New approach provides a way to provide dates for challenging Aboriginal rock art that cannot be done with other methods
Fossilised mud wasp nests provide a source for reliable dating technique
Most comprehensive dating of Gwion Gwion style from the Kimberley
University of Melbourne researchers in collaboration with ANSTO have reported a robust approach to provide reliable boundary age estimates of Australian Aboriginal rock art by radiocarbon dating mud wasp nests found in the proximity.
Damien Finch and Dr Helen Green from the University of Melbourne, Rock Art Dating project team and Ian Waina, Traditional Owner collecting samples iin the Drysdale River National Park. Credit: Sven Ouzman (UWA)
Mud wasp nests which are commonly found in rock shelters in the remote Kimberley region also occur ubiquitously across northern Australia and can survive for tens of thousands of years.
Mud wasp nests were collected from over 108 rock art sites with the permission and assistance of the Traditional Owners of Balangarra and Dambimangari Lands in the Kimberley.
The dates reported in a paper published in Science Advances provide, for the first time, an estimate for the time period when paintings in the Gwion Gwion style proliferated , mostly between 10 to 12,000 years ago.
This indirect method of dating could be useful in providing age estimates for other evidence of past human activity including grinding hollows, grooves, carvings as well as paintings.
To date, it is believed to be the most comprehensive dating of the Gwion Gwion style, which is commonly characterised by elongated human figures wearing adornments.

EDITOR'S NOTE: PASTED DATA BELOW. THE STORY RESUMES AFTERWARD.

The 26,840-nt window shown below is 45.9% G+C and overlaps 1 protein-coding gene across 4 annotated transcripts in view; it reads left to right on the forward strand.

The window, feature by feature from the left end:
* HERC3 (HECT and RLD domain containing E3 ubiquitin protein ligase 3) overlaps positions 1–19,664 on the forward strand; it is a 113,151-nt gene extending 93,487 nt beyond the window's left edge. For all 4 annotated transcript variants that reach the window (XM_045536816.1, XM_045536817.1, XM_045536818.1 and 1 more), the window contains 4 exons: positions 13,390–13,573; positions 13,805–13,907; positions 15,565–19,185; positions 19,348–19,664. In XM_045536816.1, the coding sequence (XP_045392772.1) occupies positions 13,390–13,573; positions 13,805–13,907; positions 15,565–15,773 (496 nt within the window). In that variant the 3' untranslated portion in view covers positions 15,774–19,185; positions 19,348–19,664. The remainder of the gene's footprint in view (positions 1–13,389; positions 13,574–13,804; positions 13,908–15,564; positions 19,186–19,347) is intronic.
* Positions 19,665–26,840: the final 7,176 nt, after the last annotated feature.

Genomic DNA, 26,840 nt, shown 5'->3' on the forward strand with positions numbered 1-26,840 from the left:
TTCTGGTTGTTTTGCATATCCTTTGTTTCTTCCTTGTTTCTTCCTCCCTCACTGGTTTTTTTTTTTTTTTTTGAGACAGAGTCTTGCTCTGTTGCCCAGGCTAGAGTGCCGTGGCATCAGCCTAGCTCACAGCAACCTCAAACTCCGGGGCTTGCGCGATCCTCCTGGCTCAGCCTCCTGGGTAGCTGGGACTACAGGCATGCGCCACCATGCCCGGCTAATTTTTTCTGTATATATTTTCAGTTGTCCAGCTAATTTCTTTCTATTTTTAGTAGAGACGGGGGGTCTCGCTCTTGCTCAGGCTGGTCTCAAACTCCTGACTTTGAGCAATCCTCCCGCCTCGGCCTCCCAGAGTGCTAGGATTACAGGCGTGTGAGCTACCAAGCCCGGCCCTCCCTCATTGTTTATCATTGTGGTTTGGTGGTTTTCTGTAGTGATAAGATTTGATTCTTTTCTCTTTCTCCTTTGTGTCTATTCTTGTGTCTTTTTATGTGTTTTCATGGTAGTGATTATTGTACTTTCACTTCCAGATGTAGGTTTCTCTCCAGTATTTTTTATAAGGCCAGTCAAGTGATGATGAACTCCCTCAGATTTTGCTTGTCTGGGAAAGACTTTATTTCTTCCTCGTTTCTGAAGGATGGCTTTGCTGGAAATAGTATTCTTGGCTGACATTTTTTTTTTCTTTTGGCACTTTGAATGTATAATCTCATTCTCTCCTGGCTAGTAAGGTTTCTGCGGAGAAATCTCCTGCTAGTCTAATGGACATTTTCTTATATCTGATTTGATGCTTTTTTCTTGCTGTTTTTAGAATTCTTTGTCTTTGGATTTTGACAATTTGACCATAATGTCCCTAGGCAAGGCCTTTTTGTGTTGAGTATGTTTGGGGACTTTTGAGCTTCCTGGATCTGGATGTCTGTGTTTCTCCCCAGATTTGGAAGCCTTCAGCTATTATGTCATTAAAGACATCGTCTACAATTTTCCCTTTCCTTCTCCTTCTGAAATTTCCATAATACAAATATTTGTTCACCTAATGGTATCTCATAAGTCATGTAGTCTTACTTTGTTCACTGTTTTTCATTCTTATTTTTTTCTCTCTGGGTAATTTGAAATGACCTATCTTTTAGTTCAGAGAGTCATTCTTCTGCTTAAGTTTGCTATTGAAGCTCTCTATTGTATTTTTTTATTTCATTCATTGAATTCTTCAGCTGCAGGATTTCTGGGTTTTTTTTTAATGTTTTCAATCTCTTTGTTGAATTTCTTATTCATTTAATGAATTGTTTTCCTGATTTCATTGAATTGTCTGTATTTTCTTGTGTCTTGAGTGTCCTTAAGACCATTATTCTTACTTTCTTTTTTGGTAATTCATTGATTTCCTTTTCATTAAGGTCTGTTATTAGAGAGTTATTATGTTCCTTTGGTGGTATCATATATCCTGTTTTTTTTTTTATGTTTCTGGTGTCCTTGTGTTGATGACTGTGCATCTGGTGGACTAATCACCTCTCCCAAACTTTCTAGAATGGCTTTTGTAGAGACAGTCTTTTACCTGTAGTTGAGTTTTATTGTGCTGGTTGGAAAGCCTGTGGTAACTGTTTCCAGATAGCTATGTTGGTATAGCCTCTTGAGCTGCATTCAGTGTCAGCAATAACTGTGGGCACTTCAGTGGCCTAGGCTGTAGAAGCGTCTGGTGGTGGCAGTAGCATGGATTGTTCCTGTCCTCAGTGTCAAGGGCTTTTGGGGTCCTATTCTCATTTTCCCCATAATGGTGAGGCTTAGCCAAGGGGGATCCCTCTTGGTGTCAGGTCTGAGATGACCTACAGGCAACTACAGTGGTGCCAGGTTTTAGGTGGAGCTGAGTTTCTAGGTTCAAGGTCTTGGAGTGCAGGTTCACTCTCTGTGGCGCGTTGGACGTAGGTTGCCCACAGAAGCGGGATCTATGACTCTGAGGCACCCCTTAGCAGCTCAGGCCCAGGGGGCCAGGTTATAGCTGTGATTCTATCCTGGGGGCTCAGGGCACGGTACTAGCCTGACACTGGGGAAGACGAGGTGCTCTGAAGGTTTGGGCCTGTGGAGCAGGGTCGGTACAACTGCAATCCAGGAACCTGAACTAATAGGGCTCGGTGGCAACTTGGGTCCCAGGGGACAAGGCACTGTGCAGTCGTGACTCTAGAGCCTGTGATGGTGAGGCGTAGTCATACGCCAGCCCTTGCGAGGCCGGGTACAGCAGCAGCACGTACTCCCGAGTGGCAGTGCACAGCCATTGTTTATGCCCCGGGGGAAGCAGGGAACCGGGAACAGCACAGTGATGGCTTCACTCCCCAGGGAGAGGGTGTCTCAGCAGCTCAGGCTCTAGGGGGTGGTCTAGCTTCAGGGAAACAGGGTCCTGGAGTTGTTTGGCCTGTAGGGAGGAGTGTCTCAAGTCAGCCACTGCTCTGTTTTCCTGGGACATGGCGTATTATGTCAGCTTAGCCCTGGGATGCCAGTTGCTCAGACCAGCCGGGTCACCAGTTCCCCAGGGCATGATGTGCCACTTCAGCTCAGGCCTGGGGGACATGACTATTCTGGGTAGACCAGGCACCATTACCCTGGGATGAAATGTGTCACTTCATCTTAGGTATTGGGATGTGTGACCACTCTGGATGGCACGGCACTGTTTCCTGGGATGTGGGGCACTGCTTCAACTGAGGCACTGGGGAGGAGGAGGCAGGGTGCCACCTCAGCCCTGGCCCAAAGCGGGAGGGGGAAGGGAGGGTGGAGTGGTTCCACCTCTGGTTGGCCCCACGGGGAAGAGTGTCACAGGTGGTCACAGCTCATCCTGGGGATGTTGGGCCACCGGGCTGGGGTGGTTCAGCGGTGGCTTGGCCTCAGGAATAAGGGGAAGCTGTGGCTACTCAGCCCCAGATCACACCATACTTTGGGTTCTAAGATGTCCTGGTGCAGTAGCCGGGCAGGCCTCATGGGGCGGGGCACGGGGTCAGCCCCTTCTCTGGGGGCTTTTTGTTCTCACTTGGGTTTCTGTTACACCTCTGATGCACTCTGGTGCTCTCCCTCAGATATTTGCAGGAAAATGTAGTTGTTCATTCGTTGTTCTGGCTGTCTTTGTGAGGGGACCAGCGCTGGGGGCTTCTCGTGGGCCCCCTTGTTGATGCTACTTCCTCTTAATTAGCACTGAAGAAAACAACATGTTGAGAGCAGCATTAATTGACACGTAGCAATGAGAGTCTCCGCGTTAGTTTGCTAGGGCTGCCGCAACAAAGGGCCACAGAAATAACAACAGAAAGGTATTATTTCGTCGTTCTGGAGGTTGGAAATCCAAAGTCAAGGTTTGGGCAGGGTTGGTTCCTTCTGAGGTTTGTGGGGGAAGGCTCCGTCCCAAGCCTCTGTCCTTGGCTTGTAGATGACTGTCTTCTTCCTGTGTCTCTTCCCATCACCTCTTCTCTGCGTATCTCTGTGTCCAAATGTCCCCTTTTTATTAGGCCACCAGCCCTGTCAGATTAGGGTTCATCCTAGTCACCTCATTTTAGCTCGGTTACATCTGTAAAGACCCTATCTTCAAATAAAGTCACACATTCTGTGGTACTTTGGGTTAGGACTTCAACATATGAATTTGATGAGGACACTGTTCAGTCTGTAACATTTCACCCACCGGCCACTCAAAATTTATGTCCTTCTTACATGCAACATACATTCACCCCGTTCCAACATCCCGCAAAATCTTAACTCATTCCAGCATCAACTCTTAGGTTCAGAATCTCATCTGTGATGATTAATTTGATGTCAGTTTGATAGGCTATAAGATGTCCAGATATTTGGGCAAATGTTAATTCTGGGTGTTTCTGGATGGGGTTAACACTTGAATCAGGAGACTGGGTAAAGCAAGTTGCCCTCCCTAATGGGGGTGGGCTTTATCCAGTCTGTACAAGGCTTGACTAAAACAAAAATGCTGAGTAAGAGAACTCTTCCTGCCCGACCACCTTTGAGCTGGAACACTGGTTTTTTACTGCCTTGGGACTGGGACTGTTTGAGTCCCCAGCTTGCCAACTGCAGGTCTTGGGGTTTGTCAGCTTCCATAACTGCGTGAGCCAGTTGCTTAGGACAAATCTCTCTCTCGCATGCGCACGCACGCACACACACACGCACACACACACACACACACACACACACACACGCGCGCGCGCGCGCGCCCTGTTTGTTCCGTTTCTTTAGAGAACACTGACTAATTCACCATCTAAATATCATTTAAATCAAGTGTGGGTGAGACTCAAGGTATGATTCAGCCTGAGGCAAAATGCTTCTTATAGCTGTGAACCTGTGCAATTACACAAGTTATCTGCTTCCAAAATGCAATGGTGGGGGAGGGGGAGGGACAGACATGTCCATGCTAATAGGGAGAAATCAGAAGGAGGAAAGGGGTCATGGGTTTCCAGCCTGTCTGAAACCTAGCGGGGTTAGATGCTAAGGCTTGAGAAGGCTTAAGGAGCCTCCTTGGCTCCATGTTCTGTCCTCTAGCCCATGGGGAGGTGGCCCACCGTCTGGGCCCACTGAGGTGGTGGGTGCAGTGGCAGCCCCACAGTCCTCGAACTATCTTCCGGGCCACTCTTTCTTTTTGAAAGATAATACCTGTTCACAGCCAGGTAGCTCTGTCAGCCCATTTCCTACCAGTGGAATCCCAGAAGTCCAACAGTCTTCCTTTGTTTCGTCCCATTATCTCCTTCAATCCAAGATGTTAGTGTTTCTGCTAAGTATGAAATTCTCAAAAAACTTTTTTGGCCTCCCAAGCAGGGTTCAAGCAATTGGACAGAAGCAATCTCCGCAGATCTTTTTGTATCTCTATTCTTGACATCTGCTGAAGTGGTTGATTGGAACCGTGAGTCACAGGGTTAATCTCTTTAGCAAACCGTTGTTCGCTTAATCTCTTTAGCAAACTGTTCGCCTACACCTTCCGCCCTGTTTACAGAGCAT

Dr Vladimir Levchenko, an expert in radiocarbon dating and co-author, said one of the dates suggested one Gwion motif was older, at more than 16,000 years, but further dates will be required to determine if this is an exception or part of an extended period of earlier production.
“Rock art is always problematic for dating because the pigment used usually does not contain carbon, the surfaces are exposed to intense weathering and nothing is known about the techniques used thousands of years ago.
“There are exceptions of course, such as using mineral accretions found on the rock. Beeswax or resin have also been used, but these are found on more modern samples,” said Levchenko.
After extensive refinements of pre-treatment processes and dating both modern and old mud wasp nests, PhD candidate Damien Finch, who developed the methodology, found the best source of carbon in the mud wasps was charcoal.
“Although soil is full of carbon, most of it is easily degradable. However, charcoal is more likely to survive for longer periods. There is lots of black carbon in Australian soil because of bushfires,” said Levchenko, who has spent time in the Kimberley on fieldwork.
In the North Kimberley region today, an average of 30 per cent is burnt each year.
“Damien was extremely methodical in the investigation from observing the mud wasps building the nests, collecting samples, dating both new and old nests, resolving issues with the building of nests as well as making refinements to pre-treatment processes,” said Levchenko.
A total of 101 radiocarbon dates were reported, which is an unprecedented survey of the age of wasp nests in rock shelters.
Of all the old nests measured, 31 nests are older than 10,000 years, 9 are older than 15,000 years and two nests dated to just over 20,000 years.
The wide range of ages establishes that the wasp nests were built quasi continuously in the Kimberley over at least the last 20,000 years.
Because of that, they are capable of providing age constraints for archaeological features and rock art throughout that period.
Finch is supervised at the University of Melbourne by noted Australian geologists Prof Andy Gleadow AO, (also a Director of the Kimberley Foundation) and Prof Janet Hergt.